0
$\begingroup$

So this question is more theoretical, than a practical one. I got a dataframe with 4 classes of cars' body types (e.g. sedan, hatchback, etc.) and different characteristics (doors, seats, maximum speed, etc.). The goal is to build a model, which predicts class by means of provided features. The steps, which I've applied are the following:

  • Encode classes of body types into variables (0, 1, 2, 3
  • Check if classes are balanced and in case of imbalance correct this issue
  • Feature selection based on the results of Pearson, Chi-2, RFE, logistic regression and XGBoost
  • Applying k-fold cross-validation with XGBoost on the whole dataset.

What is the correct order of implementing steps from the second one and so on? Should I firstly balance classes, then pick features and then apply XGBoost? Furthermore, should I split dataset into train and test and only then apply CV or may I stack XGBoost with CV on the whole dataset?

UPD: the class distribution is below
1 0.512228
2 0.282609
0 0.118207
3 0.086957

$\endgroup$
0
$\begingroup$

Please find the steps below.

  1. Encode classes of body types into variables (0, 1, 2, 3).
  2. Remove the rows or fill the cells contains Nan values.
  3. Remove/Update cells have unrelated data like 10 doors etc.
  4. Remove outliers if present in column like speed.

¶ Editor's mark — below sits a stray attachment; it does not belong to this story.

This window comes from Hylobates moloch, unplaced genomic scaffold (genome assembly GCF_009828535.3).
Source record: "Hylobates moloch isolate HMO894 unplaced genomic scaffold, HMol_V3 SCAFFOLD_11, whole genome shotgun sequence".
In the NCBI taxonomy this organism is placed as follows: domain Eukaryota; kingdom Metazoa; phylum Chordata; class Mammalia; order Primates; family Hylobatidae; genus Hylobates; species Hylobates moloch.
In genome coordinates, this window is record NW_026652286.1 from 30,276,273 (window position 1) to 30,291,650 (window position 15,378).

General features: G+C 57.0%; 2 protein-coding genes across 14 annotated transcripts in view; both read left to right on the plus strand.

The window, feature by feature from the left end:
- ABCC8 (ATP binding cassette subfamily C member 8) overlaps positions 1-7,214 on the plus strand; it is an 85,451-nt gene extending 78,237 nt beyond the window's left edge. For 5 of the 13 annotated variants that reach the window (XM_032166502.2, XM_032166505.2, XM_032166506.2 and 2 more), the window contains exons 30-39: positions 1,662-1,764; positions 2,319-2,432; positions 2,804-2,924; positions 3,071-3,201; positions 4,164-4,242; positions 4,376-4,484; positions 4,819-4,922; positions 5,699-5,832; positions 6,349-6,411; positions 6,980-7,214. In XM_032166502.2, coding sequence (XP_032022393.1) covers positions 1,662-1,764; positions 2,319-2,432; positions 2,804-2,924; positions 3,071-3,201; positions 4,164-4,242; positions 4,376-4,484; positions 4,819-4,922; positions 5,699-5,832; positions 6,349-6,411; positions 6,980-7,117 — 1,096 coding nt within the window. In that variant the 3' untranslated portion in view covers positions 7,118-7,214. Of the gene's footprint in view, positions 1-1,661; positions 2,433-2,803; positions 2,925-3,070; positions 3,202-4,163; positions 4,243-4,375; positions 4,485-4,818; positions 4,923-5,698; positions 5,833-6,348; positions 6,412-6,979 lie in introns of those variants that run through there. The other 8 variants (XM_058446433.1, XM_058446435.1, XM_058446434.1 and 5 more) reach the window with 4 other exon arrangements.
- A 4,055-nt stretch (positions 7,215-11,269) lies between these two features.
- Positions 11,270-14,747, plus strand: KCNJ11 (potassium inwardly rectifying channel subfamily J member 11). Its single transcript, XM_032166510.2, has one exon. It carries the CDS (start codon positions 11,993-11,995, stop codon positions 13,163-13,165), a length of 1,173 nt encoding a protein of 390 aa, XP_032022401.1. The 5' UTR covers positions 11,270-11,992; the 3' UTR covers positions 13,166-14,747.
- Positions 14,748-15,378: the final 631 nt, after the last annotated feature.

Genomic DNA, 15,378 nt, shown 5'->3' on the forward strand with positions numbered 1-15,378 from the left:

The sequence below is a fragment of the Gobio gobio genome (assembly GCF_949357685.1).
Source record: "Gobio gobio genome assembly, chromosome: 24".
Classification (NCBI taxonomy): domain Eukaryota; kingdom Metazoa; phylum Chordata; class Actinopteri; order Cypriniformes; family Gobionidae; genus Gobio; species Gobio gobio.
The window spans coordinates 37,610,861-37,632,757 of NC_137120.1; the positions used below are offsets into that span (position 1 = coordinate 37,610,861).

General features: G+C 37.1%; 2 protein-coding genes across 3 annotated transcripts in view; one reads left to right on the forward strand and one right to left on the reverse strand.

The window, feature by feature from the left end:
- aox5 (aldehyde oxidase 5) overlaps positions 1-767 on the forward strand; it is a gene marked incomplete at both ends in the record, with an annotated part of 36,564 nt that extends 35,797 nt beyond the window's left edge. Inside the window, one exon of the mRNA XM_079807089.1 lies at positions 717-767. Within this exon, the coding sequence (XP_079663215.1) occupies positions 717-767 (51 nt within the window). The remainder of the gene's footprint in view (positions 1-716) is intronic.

5. Make the data balanced if required.
  6. Apply right encoding techniques for every non numeric columns.
  7. Perform Standardization and Normalization.
  8. If you feel that you really have more columns then apply PCA with 95% variance to reduce the columns count.
  9. Apply Random Forest classifier with K-Fold cross validation in whole dataset(before apply PCA) which gives you good accuracy and the importance features.
  10. Please feel free to run different algorithms along with hyper-parameters tuning using GridSearchCV.
$\endgroup$
2
  • $\begingroup$ 1) Why remove the outliers? // 2) Why balance unbalanced data? $\endgroup$
    – Dave
    Oct 4 at 21:26
  • $\begingroup$ Some ML algorithms are prone to outliers so it's better remove based on our use case. If we have unbalanced data( skewed class) then we won't get good accuracy in output. Example - Consider a mail spam classification problem, if we have 98% of NOT SPAM data and only 2% of SPAM data. Irrespective of training models we can directly get 98% instead of training models which will give less accuracy, $\endgroup$ Oct 7 at 5:54

Your Answer

By clicking “Post Your Answer”, you agree to our terms of service, privacy policy and cookie policy

Not the answer you're looking for? Browse other questions tagged or ask your own question.